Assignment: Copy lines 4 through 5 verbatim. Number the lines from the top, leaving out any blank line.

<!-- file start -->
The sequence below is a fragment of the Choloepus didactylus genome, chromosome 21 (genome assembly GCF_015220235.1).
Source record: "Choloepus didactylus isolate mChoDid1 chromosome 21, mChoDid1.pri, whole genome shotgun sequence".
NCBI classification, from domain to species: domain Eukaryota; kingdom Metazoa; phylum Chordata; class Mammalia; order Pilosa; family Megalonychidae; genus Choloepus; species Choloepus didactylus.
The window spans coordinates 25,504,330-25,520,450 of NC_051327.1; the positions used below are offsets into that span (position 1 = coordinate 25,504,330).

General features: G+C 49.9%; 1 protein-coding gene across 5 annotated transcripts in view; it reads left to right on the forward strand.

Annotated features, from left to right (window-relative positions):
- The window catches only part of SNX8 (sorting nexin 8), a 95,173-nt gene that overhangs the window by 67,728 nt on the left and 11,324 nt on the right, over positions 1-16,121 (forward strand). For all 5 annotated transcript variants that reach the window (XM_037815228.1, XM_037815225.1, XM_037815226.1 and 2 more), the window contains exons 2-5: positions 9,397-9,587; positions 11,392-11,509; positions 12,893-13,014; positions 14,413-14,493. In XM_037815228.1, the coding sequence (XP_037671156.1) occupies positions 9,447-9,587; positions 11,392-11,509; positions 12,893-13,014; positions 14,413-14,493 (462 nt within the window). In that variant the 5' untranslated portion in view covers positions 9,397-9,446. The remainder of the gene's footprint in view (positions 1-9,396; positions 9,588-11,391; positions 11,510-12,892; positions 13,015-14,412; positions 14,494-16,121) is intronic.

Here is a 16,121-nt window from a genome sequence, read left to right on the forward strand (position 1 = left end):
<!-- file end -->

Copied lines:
The window spans coordinates 25,504,330-25,520,450 of NC_051327.1; the positions used below are offsets into that span (position 1 = coordinate 25,504,330).

General features: G+C 49.9%; 1 protein-coding gene across 5 annotated transcripts in view; it reads left to right on the forward strand.